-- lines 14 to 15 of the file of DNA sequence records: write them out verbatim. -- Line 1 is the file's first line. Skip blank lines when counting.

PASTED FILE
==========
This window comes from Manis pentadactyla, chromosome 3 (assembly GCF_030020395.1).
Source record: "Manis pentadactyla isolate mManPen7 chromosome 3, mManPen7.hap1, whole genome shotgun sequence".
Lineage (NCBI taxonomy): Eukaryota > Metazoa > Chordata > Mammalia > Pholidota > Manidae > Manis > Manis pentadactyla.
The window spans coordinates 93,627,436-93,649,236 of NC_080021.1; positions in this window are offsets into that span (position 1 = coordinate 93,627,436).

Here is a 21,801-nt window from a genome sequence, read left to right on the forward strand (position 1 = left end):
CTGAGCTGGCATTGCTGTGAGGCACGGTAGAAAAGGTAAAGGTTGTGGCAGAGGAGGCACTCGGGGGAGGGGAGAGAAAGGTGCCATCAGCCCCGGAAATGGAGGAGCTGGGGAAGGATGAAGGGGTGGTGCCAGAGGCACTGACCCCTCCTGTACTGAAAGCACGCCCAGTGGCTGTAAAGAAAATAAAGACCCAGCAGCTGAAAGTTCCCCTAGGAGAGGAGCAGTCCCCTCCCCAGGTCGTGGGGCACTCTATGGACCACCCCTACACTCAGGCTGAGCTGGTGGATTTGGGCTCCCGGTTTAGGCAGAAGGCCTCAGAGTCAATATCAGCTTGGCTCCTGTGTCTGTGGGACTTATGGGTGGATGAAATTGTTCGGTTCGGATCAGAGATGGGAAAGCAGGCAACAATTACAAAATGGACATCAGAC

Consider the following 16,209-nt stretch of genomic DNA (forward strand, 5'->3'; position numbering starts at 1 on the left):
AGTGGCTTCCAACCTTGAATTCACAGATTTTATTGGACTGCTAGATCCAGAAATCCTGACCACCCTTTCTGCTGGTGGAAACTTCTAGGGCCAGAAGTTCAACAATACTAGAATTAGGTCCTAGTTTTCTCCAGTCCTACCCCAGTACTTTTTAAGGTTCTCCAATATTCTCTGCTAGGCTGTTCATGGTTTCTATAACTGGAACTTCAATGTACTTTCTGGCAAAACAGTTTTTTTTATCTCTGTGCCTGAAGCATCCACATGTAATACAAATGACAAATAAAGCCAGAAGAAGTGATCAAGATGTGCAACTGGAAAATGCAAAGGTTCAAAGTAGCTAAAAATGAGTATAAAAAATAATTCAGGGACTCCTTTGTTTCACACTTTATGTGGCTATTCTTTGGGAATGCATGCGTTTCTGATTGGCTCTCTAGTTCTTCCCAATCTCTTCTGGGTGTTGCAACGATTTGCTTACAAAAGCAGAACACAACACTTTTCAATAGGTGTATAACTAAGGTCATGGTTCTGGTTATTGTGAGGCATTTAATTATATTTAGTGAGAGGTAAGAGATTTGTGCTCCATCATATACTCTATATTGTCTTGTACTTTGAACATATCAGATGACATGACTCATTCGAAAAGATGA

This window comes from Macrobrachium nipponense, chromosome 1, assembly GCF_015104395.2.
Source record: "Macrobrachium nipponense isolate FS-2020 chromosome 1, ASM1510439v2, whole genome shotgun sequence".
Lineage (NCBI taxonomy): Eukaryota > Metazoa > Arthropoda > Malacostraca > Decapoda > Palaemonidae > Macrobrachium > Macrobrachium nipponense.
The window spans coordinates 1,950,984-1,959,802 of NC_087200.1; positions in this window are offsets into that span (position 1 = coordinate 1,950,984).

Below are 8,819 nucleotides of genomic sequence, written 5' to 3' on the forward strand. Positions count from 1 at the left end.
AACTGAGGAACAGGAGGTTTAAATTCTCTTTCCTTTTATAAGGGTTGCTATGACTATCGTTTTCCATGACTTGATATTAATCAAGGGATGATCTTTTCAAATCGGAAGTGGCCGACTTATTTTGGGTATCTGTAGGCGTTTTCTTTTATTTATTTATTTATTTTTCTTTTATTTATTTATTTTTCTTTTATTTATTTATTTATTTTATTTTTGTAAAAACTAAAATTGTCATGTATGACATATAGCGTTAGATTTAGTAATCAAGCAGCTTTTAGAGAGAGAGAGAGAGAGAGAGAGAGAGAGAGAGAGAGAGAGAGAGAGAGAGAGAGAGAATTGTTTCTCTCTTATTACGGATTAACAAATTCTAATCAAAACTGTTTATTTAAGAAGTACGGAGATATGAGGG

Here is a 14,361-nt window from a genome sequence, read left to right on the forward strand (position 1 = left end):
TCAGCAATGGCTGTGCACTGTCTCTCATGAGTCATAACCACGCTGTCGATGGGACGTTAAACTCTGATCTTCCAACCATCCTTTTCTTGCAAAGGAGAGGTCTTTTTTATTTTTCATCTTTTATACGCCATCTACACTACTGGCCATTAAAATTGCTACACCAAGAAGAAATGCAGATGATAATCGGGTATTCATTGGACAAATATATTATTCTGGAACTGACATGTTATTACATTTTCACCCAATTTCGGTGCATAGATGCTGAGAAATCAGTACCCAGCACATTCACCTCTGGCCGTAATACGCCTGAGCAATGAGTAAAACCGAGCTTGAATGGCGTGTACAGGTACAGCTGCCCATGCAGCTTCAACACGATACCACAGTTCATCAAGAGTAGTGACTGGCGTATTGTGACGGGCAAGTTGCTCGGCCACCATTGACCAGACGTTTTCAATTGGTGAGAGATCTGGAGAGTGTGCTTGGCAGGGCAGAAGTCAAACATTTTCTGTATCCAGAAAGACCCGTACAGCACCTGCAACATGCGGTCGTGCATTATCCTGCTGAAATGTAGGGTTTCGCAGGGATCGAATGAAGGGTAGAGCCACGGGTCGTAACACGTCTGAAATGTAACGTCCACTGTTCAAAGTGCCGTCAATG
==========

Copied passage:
AACTGAGGAACAGGAGGTTTAAATTCTCTTTCCTTTTATAAGGGTTGCTATGACTATCGTTTTCCATGACTTGATATTAATCAAGGGATGATCTTTTCAAATCGGAAGTGGCCGACTTATTTTGGGTATCTGTAGGCGTTTTCTTTTATTTATTTATTTATTTTTCTTTTATTTATTTATTTTTCTTTTATTTATTTATTTATTTTATTTTTGTAAAAACTAAAATTGTCATGTATGACATATAGCGTTAGATTTAGTAATCAAGCAGCTTTTAGAGAGAGAGAGAGAGAGAGAGAGAGAGAGAGAGAGAGAGAGAGAGAGAGAGAGAGAGAATTGTTTCTCTCTTATTACGGATTAACAAATTCTAATCAAAACTGTTTATTTAAGAAGTACGGAGATATGAGGG

Here is a 14,361-nt window from a genome sequence, read left to right on the forward strand (position 1 = left end):